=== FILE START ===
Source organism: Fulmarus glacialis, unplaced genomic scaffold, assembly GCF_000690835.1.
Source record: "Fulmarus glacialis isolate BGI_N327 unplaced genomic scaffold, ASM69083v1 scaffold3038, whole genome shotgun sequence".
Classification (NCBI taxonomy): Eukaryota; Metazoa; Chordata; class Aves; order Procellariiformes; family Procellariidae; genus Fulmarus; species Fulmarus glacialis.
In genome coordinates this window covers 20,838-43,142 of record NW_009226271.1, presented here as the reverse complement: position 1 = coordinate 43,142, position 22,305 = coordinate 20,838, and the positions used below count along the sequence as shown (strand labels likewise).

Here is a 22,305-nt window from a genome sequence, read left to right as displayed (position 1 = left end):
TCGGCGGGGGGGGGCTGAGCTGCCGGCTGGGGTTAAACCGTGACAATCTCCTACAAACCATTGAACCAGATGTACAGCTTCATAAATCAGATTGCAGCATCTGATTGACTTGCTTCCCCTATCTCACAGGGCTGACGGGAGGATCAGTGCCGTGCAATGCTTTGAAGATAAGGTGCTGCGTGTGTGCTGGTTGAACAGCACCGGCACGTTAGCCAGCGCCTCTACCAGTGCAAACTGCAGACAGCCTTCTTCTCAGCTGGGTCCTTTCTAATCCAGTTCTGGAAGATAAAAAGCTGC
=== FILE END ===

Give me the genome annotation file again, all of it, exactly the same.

Source organism: Fulmarus glacialis, unplaced genomic scaffold, assembly GCF_000690835.1.
Source record: "Fulmarus glacialis isolate BGI_N327 unplaced genomic scaffold, ASM69083v1 scaffold3038, whole genome shotgun sequence".
Classification (NCBI taxonomy): Eukaryota; Metazoa; Chordata; class Aves; order Procellariiformes; family Procellariidae; genus Fulmarus; species Fulmarus glacialis.
In genome coordinates this window covers 20,838-43,142 of record NW_009226271.1, presented here as the reverse complement: position 1 = coordinate 43,142, position 22,305 = coordinate 20,838, and the positions used below count along the sequence as shown (strand labels likewise).

Here is a 22,305-nt window from a genome sequence, read left to right as displayed (position 1 = left end):
TCGGCGGGGGGGGGCTGAGCTGCCGGCTGGGGTTAAACCGTGACAATCTCCTACAAACCATTGAACCAGATGTACAGCTTCATAAATCAGATTGCAGCATCTGATTGACTTGCTTCCCCTATCTCACAGGGCTGACGGGAGGATCAGTGCCGTGCAATGCTTTGAAGATAAGGTGCTGCGTGTGTGCTGGTTGAACAGCACCGGCACGTTAGCCAGCGCCTCTACCAGTGCAAACTGCAGACAGCCTTCTTCTCAGCTGGGTCCTTTCTAATCCAGTTCTGGAAGATAAAAAGCTGC